2011 Bench Bar Scholarship Applications Available

The Indianapolis Bar Association, in conjunction with the Indianapolis Bar Foundation, is now accepting scholarship applications for the 2011 Bench Bar Conference to be held June 16-18 at the French Lick Springs Resort & Casino. 

Named for an exceptional lawyer and Past President of the IndyBar, the Neil E. Shook Bench Bar Conference Scholarships are available to attorneys with preference given to those individuals demonstrating interest in active Indianapolis Bar Association and/or Indianapolis Bar Foundation participation AND to those in practice five year or less.

The scholarship includes waiver of Friday Arrival Full Conference registration and Friday night lodging (a $430 value). Multiple scholarships are available. Application forms are available at www.indybenchbar.org and are due by May 1. Notifications will be made by May 5.

Need APC Credit?

The IndyBar has the Applied Professionalism Course for you. Featuring esteemed presenters and interactive breakout sessions, the IndyBar’s Applied Professionalism Course on April 28 is the perfect way to satisfy this credit requirement for attorneys in their first three years of practice. To learn more and to register go to www.indybar.org.•

ADVERTISEMENT

Post a comment to this story

COMMENTS POLICY
We reserve the right to remove any post that we feel is obscene, profane, vulgar, racist, sexually explicit, abusive, or hateful.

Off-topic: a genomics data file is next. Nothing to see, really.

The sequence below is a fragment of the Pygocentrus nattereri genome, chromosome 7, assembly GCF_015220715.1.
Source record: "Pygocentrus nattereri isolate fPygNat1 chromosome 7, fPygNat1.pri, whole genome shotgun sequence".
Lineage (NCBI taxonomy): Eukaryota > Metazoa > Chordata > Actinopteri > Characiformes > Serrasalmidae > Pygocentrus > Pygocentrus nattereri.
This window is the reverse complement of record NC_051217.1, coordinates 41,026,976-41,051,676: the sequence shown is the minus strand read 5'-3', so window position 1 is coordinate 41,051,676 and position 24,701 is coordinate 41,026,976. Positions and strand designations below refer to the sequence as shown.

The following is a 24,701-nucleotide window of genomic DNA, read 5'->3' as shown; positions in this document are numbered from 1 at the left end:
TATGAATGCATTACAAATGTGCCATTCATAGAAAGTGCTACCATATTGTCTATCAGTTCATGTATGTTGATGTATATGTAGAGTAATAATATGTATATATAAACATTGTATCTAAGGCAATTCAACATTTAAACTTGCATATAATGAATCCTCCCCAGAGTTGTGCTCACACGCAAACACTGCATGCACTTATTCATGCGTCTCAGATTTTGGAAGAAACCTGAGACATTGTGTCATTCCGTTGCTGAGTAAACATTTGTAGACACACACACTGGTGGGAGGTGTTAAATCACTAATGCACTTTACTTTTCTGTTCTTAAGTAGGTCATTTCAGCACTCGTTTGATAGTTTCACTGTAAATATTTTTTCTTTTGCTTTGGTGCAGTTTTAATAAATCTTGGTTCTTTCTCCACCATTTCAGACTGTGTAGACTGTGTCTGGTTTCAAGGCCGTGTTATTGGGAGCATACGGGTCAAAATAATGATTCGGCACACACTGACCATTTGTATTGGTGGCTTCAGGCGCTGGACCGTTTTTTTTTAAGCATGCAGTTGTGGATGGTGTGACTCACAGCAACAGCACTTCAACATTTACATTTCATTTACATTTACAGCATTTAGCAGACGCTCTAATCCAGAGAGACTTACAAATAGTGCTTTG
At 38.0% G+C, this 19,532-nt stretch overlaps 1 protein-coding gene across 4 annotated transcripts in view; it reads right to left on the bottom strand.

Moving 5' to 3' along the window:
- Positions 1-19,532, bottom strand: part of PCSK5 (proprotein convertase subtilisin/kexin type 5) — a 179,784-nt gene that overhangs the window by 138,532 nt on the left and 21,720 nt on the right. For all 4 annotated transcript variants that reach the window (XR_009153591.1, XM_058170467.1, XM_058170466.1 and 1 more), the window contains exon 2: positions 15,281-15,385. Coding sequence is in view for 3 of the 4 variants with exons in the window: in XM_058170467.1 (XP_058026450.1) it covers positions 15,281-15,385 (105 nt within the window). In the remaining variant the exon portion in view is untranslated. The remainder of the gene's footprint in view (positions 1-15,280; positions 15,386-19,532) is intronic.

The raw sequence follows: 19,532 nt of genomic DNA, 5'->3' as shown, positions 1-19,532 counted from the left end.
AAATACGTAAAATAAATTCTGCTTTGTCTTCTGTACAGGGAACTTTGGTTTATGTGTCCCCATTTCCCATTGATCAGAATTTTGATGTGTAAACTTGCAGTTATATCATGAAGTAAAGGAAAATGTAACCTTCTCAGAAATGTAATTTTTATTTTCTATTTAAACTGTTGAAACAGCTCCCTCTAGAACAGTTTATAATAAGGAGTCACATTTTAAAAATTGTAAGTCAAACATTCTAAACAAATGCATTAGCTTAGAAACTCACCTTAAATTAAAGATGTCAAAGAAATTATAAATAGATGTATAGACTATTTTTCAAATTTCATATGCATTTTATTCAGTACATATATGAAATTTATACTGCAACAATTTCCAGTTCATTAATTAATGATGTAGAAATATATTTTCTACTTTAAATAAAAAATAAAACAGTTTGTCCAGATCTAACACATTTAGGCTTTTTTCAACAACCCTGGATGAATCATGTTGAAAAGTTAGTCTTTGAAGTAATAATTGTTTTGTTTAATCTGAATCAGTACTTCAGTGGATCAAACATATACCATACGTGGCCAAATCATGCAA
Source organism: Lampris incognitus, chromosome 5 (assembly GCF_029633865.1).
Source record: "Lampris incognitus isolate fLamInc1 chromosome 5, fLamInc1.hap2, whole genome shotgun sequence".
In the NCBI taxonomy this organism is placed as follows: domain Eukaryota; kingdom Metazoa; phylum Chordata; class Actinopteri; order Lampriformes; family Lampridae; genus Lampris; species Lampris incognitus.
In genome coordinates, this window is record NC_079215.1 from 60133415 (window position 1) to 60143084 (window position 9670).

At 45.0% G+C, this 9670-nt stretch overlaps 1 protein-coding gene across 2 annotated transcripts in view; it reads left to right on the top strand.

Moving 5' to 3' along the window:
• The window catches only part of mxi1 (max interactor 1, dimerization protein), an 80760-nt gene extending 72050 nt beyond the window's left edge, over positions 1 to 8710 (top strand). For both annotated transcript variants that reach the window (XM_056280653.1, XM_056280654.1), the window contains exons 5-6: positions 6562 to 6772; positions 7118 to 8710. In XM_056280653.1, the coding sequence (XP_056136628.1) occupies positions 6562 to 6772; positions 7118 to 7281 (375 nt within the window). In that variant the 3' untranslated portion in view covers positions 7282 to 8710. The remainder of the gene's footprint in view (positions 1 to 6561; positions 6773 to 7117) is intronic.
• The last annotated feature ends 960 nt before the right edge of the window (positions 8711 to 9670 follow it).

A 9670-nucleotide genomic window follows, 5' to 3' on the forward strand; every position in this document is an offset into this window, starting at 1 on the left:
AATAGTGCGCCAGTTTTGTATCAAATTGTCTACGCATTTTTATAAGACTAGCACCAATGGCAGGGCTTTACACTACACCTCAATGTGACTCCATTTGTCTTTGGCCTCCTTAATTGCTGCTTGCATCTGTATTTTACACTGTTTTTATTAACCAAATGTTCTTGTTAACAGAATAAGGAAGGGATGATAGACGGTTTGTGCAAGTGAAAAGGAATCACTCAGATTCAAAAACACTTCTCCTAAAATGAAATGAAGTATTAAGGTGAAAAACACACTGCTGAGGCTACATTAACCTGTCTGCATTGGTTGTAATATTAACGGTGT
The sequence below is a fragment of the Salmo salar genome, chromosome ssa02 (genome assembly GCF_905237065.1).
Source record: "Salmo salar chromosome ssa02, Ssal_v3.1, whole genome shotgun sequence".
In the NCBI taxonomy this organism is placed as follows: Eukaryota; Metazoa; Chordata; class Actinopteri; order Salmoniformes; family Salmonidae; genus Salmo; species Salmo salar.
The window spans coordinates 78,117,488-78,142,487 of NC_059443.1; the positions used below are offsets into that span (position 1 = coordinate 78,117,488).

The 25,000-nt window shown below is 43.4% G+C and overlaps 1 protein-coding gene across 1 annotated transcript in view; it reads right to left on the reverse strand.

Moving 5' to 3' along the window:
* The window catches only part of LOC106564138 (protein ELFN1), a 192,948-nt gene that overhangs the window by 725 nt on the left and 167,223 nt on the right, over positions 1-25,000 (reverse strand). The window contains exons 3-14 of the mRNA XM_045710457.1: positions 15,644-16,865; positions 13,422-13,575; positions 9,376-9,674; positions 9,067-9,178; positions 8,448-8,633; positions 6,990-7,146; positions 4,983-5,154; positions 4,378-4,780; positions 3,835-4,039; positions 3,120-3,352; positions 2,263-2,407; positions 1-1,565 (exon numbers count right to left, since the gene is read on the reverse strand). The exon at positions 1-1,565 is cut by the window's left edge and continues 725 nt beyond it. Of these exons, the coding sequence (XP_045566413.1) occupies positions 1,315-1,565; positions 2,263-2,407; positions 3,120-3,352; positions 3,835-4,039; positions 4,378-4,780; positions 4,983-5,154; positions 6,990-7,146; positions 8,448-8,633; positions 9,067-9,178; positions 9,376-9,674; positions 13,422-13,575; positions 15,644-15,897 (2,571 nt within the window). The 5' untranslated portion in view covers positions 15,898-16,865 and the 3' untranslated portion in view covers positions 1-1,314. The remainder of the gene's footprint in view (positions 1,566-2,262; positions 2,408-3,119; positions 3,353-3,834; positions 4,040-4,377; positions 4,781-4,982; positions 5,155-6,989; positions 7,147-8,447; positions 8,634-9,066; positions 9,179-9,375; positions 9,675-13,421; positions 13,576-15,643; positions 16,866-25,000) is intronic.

You are legally responsible for what you post and your anonymity is not guaranteed.
 
Posts that insult, defame, threaten, harass or abuse other readers or people mentioned in Indiana Lawyer editorial content are also subject to removal. Please respect the privacy of individuals and refrain from posting personal information.
 
No solicitations, spamming or advertisements are allowed. Readers may post links to other informational websites that are relevant to the topic at hand, but please do not link to objectionable material.
 
We may remove messages that are unrelated to the topic, encourage illegal activity, use all capital letters or are unreadable.
 

Messages that are flagged by readers as objectionable will be reviewed and may or may not be removed. Please do not flag a post simply because you disagree with it.

Sponsored by
ADVERTISEMENT
Subscribe to Indiana Lawyer
  1. Indiana's seatbelt law is not punishable as a crime. It is an infraction. Apparently some of our Circuit judges have deemed settled law inapplicable if it fails to fit their litmus test of political correctness. Extrapolating to redefine terms of behavior in a violation of immigration law to the entire body of criminal law leaves a smorgasbord of opportunity for judicial mischief.